How I Failed To Develop My Company’s Culture (And How I’m Fixing My Mistake)

There are many mistakes that you can (and likely will) make as an entrepreneur or leader, but the good news is that most can be fixed. Perhaps you’ve designed a product that doesn’t fit the needs of the market, or you’ve guided your team towards the wrong distribution channel. These mistakes aren’t the end of the world. You can always pick yourself up, fix what went wrong, and keep moving forward with minimal long-term damage. However, there is one mistake that isn’t easily fixed: neglecting your company’s culture. The culture that you develop sets the tone for every interaction and decision in your company. If your company’s culture isn’t nurtured and starts to go sideways, the long-term impact can be devastating.

I’ll be the first to admit that my company, BodeTree, has struggled when it comes to culture. It’s not to say that our team doesn’t like what they do. After all, we’re enjoying strong growth and making a difference for small business owners across the country. However, I think my team would be hard pressed to articulate the essence of BodeTree’s culture and describe its impact on what we do. The inability to define our team’s culture is itself a failure that can be traced directly back to me. Whether I’d like to admit it or not, it’s the leader who defines the culture and sets the tone for the entire organization. Now over the past year, I’ve come to realize my failings and committed to focus on culture and cultivate it at every level of the organization. Fixing my mistakes in this area isn’t easy, but I’m making progress. Here are the three major lessons I’ve learned so far.

You’re never too small to worry about culture.

For the first year and a half of our existence, BodeTree consisted primarily of my co-founder Matt and myself. Matt and I had a lot in common and worked together for several years before starting BodeTree, so the topic of our corporate culture rarely came up. After all, we got along just fine and were so busy building our product that abstract things like culture seemed unimportant. We never defined our company’s ethos and pushed off conversations about our identity until we had a larger team. However, even as our team started to grow culture continued to take a back seat to more pressing matters.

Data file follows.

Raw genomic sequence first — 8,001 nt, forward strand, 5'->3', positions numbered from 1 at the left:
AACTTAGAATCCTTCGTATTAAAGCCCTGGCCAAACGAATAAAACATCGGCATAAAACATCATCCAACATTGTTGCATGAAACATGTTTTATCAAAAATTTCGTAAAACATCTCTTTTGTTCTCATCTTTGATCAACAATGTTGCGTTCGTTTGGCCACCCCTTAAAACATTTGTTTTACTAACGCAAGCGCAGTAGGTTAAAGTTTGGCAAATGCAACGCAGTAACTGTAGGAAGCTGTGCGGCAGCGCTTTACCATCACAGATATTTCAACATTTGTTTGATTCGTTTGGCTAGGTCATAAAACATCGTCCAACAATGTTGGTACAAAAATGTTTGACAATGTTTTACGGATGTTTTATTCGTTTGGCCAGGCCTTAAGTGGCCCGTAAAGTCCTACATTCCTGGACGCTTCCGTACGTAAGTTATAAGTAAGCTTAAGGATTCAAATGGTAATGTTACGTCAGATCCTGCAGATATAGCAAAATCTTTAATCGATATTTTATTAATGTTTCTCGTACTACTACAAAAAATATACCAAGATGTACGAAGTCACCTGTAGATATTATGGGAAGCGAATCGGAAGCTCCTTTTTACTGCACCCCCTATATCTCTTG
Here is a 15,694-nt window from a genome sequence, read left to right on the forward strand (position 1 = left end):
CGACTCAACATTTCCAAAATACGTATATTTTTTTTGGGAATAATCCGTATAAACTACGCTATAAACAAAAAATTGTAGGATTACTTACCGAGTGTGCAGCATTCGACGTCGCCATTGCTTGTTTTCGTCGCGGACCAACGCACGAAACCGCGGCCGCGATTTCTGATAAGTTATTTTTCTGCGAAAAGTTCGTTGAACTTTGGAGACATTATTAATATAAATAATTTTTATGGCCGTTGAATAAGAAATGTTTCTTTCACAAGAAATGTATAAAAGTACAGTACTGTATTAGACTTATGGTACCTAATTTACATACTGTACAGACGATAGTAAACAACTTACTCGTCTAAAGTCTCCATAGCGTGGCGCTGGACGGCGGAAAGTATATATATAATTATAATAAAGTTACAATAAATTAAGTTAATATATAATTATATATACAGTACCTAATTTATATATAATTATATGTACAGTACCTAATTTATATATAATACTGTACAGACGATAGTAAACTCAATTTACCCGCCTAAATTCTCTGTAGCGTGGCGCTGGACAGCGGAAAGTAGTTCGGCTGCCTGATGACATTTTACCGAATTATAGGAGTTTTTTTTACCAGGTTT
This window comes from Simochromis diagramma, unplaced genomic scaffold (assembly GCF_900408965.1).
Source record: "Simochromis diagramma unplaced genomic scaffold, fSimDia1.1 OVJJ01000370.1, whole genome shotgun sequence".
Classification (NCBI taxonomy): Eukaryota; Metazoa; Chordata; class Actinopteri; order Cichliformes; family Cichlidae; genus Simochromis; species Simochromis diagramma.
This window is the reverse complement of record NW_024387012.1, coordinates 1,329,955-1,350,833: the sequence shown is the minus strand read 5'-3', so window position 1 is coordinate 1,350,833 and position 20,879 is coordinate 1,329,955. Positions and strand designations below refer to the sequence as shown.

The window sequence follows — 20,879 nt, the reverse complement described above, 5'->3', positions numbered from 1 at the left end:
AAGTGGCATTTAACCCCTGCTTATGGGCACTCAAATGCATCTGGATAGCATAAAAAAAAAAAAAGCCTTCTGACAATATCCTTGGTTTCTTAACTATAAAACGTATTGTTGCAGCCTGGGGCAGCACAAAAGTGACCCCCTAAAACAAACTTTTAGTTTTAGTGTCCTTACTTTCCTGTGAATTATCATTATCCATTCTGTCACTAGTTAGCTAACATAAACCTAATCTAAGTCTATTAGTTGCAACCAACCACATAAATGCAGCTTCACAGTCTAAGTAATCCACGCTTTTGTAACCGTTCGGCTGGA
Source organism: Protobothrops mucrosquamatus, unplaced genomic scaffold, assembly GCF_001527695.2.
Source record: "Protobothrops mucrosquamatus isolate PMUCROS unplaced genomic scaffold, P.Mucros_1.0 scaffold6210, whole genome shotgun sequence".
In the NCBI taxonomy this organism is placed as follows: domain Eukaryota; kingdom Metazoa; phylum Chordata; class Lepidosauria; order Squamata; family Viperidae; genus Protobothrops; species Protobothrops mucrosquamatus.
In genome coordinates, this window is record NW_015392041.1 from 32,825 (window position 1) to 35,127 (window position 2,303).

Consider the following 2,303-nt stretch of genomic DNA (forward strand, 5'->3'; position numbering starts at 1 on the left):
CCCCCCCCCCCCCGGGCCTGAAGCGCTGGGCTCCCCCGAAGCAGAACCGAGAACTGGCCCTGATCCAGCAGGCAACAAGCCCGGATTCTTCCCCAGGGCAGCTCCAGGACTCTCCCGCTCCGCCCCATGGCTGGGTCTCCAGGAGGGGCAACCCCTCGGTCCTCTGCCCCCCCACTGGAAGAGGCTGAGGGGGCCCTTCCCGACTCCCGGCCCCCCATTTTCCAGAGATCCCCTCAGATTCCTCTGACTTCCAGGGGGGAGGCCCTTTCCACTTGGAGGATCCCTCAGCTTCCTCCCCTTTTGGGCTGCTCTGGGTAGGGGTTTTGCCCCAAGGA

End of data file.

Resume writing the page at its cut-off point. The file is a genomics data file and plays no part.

In retrospect, I should have started with a strong focus on the culture that we wanted to foster at the company from day one. Hoping that our culture would grow organically was a mistake. For us, it simply never manifested itself the way we wanted. There was no magic moment where everything came together, and we collectively realized why we all wanted to dedicate ourselves to building this company. I’ve since realized that culture has to be defined, guided, and nurtured from the very beginning to take root.

Remember that the little things matter.

Culture is defined and reinforced by how your team handles the little challenges and decisions they face day in and day out. Put another way, small and seemingly innocuous things can have an oversized impact on an organization. For example, we pride ourselves on being a transparent organization when it comes to major decisions. Whether we’re making changes to our product, shifting our distribution strategy or looking to expand the team, we make sure that everyone knows what’s going on and why. However, there have been incidents in the past where our innocent actions are perceived as being secretive or opaque. Sometimes it’s closed-door meetings or hushed phone calls. Other times, it’s the use of private chat rather than group channels in our Slack account. While each instance can be easily explained away and is more often than not perfectly justified, the overall perception of such actions hurts the organization.

Old habits are hard to break, and I’m the worst offender when it comes to neglecting the small things. I still am far more inclined to send a private message to a member of the team rather than post it in a group chat. I’m also the type to instinctively close my door whenever I get a phone call. Still, I’m trying to change my behavior and lead by example. I realize that perception and the negative impact of these actions can build up over time and lead to a culture of distrust.


Originally published at www.forbes.com on June 8, 2015.

Like what you read? Give Chris Myers a round of applause.

From a quick cheer to a standing ovation, clap to show how much you enjoyed this story.